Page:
The TTGO T-Beam, an ESP32 LoRa Board

An ESP32 tracker board with both a LoRa radio and onboard GPS

Alasdair Allan
3 min readJul 9, 2018

Nothing shows the increasing capability, and the drop in price, of computing than the ESP8266 and ESP32 from Espressif. For those of us that lived and worked through the early years, the idea that a single chip device can now connect to Wi-Fi and the Internet is still somewhat akin to magic.

It’s not quite that simple, at least not yet, when it comes things. There the standards war for low-powered, long-range, but low-bandwidth wireless connectivity is still to come, with the three competitors; NB-IoT, Sigfox, and LoRaWAN squaring off in their respective corners. The fourth, known as Wi-Fi HaLow, is still trying to find the ring, let alone its corner.

For me, the measure of how the early stages of the war is going can be weighed and measured. It exists in stacks of boards in a box beside my desk, hardware that has—one way or another—made its way into my mailbag.

Still relatively expensive in this day and age of “almost free” computing, one thing I’m looking out for is how the pricing of long-range wireless capable boards supporting the different competitors are trending. Which is where the new TTGO T-Beam “tracker” board comes into the picture.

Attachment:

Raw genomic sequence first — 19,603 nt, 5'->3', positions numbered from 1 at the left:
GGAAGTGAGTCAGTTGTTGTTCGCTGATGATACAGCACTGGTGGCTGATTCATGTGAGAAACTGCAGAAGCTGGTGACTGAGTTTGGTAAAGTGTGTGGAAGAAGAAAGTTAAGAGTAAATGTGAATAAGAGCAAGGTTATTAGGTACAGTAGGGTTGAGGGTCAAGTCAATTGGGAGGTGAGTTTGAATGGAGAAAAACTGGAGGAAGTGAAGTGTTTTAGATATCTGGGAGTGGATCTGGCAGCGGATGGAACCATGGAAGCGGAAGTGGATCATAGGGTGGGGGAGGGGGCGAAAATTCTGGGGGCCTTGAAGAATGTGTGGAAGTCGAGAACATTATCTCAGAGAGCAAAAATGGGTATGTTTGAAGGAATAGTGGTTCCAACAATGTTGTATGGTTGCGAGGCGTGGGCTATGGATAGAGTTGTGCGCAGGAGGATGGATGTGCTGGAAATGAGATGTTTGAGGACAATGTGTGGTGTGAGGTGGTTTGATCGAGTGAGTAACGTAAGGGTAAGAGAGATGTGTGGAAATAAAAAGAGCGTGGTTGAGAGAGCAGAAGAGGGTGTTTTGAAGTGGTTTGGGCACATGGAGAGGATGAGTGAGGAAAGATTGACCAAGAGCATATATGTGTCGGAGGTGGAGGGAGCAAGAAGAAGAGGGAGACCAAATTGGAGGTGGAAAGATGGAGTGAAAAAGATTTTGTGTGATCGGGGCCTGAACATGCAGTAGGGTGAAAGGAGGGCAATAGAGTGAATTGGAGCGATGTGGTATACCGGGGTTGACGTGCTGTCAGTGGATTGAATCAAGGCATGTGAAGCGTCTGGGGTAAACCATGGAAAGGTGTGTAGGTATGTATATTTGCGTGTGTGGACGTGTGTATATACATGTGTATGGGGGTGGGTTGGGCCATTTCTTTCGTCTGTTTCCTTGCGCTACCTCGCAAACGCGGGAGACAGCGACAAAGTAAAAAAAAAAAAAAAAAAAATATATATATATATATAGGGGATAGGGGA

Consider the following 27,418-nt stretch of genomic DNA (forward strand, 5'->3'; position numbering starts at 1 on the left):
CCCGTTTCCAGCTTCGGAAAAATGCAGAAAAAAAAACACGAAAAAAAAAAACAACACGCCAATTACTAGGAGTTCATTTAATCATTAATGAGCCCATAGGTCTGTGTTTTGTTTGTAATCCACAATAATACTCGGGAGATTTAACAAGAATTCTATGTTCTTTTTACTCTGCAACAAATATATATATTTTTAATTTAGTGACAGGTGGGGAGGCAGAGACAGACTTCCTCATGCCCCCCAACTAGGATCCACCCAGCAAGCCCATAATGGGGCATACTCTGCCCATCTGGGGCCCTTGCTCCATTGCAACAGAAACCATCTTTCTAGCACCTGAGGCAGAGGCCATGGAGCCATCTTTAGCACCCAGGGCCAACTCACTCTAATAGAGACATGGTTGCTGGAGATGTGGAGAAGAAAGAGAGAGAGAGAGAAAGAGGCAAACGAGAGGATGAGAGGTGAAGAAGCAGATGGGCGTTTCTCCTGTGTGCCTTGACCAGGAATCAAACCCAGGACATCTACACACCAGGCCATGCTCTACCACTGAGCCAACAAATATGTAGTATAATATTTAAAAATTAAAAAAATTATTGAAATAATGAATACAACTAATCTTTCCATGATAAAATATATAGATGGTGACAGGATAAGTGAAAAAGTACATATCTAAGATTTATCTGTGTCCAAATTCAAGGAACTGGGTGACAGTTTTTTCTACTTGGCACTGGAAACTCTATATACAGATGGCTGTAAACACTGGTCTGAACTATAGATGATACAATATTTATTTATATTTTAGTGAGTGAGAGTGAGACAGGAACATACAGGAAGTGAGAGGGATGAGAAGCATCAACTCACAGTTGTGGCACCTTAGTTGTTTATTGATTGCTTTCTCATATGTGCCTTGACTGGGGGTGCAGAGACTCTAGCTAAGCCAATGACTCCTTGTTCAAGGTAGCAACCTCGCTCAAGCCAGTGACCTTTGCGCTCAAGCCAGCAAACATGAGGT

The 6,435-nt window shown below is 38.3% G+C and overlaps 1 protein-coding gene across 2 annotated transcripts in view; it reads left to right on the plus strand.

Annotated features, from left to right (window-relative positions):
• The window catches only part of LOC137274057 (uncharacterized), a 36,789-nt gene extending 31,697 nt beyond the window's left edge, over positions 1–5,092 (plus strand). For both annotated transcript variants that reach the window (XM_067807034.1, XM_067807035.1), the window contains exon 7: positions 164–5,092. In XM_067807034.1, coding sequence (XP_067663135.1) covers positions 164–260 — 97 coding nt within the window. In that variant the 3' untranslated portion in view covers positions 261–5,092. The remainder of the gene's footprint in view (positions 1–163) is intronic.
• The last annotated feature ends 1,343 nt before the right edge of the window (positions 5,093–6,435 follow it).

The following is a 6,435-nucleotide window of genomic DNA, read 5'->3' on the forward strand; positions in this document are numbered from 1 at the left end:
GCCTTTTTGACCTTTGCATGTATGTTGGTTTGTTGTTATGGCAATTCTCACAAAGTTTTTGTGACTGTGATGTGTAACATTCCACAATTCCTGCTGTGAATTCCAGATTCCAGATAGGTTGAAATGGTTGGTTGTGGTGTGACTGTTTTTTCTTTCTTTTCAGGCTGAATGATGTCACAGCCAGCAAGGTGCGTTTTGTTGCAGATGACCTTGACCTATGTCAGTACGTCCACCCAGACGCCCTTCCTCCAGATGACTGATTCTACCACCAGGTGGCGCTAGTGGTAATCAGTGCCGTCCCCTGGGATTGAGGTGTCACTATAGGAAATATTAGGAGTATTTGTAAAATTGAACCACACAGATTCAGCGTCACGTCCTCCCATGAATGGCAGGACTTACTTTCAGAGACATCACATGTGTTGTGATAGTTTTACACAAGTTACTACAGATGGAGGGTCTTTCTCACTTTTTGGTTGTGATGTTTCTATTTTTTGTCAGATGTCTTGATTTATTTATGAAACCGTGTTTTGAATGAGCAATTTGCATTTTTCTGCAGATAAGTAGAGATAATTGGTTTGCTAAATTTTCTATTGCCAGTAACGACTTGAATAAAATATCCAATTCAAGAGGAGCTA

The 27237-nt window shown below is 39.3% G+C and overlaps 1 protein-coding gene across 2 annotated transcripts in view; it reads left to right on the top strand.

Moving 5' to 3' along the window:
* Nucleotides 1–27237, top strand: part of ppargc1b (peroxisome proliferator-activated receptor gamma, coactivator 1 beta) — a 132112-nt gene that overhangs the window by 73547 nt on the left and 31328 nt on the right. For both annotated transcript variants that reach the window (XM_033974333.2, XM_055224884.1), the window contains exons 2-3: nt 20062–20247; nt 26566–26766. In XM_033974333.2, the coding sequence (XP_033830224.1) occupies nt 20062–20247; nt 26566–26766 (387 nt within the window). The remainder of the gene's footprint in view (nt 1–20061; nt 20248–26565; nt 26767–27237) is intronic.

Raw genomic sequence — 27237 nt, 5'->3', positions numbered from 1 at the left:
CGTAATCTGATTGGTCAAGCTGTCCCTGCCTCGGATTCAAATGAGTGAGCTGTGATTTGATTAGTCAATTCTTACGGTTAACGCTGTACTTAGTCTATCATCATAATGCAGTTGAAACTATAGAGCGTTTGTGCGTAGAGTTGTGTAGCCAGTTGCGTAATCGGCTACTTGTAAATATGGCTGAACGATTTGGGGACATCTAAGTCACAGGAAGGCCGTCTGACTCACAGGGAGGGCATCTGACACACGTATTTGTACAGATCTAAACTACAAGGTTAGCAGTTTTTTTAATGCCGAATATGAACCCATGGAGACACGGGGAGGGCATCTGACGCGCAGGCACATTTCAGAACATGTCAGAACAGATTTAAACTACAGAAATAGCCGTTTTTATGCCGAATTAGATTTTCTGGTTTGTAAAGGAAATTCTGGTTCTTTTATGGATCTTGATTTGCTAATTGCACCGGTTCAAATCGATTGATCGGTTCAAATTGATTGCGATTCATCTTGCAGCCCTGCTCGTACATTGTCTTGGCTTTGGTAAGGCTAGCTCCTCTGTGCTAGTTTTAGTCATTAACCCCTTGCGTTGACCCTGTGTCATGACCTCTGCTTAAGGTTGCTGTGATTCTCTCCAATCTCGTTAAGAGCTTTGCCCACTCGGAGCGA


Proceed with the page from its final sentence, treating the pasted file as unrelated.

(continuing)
The TTGO T-Beam. (📷: TTGO)

The board is built around a dual-core ESP32 chip, with 4MB of SPI flash onboard, providing both Wi-Fi and Bluetooth LE via a “3D antenna” on the PCB.

The board’s LoRa support comes in three different variants, operating at 433MHz, 868MHz, and 915MHz depending on region, with an included SMA antenna. While location tracking is provided by the onboard u-blox NEO-6M GPS module with ceramic antenna.

The TTGO T-Beam pin out. (📷: TTGO)

The TTGO T-Beam offers 26-pin headers with GPIO, ADC, VP/VN, DAC, touch, SPI, I2C, UART, 2דLoRa” pin, and power signals (5V/3.3V/GND). There are also two buttons on the board—one is for power, but the second connected to the GPIO39 pin of the ESP32.

The board can be programmed using the Arduino development environment, and the example code shows you how to both send and receive data via LoRa.

The rear of the TTGO T-Beam with a compartment for a 18650 battery. (📷: TTGO)

Flipping the board over there is a battery holder for a 18650 Li-Ion cell, and while a 18650 sort of looks like a “standard” AA battery, it’s significantly different. So don’t make the mistake of substituting in the more common AA battery to try and power the board. They’re not quite the same size, but I’ve seen people attempt this substitution nonetheless.

The TTGO T-Beam is available on Banggood for $30.89 with free shipping, or on AliExpress for $33.70 with $2.55 shipping to the United States. For a full featured battery-powered LoRa board, with GPS, that’s pretty reasonable.